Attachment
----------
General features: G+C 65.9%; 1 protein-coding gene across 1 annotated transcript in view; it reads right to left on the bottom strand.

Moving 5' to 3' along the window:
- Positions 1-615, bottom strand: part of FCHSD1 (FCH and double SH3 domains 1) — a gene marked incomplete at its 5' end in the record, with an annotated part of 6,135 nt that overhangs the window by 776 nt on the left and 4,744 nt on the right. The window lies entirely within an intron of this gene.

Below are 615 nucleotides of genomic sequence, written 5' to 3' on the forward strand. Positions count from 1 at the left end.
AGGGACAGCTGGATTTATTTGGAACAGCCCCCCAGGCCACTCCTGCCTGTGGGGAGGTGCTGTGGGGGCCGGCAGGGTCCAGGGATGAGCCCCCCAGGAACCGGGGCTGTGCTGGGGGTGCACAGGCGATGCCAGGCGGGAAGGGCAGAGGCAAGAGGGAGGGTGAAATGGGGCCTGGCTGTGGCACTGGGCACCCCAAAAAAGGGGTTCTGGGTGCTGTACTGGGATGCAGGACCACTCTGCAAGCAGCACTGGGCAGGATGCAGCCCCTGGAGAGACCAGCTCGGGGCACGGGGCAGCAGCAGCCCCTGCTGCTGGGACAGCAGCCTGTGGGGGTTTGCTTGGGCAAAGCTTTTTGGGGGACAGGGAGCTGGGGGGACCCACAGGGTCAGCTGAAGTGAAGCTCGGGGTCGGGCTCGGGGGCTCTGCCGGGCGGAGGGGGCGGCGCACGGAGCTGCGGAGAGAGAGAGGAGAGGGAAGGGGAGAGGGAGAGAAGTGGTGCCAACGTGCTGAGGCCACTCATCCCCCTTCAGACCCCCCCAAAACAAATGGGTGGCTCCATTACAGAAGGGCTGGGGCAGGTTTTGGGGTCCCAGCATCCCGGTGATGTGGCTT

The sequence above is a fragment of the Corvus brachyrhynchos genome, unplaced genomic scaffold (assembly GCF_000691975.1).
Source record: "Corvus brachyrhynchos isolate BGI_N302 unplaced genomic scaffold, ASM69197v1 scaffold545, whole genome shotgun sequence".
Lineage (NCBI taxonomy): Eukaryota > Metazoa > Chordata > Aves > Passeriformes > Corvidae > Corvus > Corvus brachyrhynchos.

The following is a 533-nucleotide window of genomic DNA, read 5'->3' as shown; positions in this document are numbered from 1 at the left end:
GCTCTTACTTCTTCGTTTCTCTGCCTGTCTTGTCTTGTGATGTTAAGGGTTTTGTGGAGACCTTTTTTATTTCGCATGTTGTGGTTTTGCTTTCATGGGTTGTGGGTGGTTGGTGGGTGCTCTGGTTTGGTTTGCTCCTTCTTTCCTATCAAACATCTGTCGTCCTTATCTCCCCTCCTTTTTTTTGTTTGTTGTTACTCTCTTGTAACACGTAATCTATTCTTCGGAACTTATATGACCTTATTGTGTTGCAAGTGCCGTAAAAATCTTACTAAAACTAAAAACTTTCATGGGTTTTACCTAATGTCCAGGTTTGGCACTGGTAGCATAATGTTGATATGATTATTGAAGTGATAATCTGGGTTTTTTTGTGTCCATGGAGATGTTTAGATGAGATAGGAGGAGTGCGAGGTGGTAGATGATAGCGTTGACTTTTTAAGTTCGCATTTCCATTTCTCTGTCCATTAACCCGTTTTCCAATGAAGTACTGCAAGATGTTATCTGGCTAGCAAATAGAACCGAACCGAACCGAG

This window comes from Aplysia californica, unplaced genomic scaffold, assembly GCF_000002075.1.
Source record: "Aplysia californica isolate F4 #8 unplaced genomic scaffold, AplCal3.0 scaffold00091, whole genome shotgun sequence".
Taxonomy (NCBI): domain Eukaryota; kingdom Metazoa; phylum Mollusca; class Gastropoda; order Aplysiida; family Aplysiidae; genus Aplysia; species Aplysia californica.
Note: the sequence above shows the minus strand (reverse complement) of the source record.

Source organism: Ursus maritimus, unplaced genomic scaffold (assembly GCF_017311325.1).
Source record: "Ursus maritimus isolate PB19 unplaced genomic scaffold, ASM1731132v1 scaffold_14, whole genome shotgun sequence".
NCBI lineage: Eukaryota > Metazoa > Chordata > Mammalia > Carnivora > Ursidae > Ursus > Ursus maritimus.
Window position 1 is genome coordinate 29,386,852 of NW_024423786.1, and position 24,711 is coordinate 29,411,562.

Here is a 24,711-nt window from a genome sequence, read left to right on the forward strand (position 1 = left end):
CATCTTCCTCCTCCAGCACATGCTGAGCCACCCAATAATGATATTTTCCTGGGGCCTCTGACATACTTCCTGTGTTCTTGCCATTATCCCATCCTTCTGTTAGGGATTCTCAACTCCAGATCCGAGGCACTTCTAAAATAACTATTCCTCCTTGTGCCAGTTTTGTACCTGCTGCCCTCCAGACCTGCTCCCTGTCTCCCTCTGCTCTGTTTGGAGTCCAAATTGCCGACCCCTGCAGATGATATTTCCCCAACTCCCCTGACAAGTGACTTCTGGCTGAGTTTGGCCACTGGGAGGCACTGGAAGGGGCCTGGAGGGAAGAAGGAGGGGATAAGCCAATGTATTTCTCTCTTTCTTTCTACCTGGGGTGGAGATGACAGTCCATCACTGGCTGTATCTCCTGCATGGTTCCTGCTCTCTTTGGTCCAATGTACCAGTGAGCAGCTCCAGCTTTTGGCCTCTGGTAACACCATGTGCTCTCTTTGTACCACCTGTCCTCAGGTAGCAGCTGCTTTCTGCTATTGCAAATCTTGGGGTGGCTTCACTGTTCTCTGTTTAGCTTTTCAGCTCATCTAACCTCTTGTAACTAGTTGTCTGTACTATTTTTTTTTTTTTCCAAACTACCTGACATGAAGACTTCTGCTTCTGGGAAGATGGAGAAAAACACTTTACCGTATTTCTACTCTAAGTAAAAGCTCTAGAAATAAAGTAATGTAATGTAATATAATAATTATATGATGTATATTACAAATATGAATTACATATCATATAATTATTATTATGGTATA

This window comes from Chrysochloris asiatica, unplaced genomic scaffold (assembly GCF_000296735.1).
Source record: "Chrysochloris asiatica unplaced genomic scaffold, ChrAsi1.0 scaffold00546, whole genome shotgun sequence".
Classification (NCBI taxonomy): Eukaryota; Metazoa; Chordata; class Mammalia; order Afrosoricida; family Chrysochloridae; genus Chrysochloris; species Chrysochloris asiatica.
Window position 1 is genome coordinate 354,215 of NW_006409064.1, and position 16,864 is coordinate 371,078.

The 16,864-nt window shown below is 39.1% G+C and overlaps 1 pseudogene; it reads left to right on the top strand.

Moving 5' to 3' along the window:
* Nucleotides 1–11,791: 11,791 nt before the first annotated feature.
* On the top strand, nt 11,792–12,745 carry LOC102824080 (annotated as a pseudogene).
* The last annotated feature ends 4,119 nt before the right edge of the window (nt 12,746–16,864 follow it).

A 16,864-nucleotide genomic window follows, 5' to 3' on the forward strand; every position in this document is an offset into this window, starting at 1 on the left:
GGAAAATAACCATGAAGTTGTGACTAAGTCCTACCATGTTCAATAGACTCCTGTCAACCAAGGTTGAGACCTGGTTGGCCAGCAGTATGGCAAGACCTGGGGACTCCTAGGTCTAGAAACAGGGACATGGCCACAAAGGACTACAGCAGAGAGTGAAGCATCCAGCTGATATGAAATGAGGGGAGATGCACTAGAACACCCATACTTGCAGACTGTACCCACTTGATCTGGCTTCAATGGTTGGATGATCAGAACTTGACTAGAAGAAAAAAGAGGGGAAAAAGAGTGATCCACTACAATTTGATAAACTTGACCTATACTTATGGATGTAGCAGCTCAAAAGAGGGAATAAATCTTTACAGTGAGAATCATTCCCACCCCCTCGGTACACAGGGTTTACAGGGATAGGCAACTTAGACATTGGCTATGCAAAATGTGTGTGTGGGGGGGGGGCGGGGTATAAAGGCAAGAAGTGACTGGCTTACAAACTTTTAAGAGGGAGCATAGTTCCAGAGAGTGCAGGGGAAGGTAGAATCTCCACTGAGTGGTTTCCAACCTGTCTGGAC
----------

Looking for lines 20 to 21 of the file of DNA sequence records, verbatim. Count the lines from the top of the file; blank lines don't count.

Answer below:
CATCTTCCTCCTCCAGCACATGCTGAGCCACCCAATAATGATATTTTCCTGGGGCCTCTGACATACTTCCTGTGTTCTTGCCATTATCCCATCCTTCTGTTAGGGATTCTCAACTCCAGATCCGAGGCACTTCTAAAATAACTATTCCTCCTTGTGCCAGTTTTGTACCTGCTGCCCTCCAGACCTGCTCCCTGTCTCCCTCTGCTCTGTTTGGAGTCCAAATTGCCGACCCCTGCAGATGATATTTCCCCAACTCCCCTGACAAGTGACTTCTGGCTGAGTTTGGCCACTGGGAGGCACTGGAAGGGGCCTGGAGGGAAGAAGGAGGGGATAAGCCAATGTATTTCTCTCTTTCTTTCTACCTGGGGTGGAGATGACAGTCCATCACTGGCTGTATCTCCTGCATGGTTCCTGCTCTCTTTGGTCCAATGTACCAGTGAGCAGCTCCAGCTTTTGGCCTCTGGTAACACCATGTGCTCTCTTTGTACCACCTGTCCTCAGGTAGCAGCTGCTTTCTGCTATTGCAAATCTTGGGGTGGCTTCACTGTTCTCTGTTTAGCTTTTCAGCTCATCTAACCTCTTGTAACTAGTTGTCTGTACTATTTTTTTTTTTTTCCAAACTACCTGACATGAAGACTTCTGCTTCTGGGAAGATGGAGAAAAACACTTTACCGTATTTCTACTCTAAGTAAAAGCTCTAGAAATAAAGTAATGTAATGTAATATAATAATTATATGATGTATATTACAAATATGAATTACATATCATATAATTATTATTATGGTATA

This window comes from Chrysochloris asiatica, unplaced genomic scaffold (assembly GCF_000296735.1).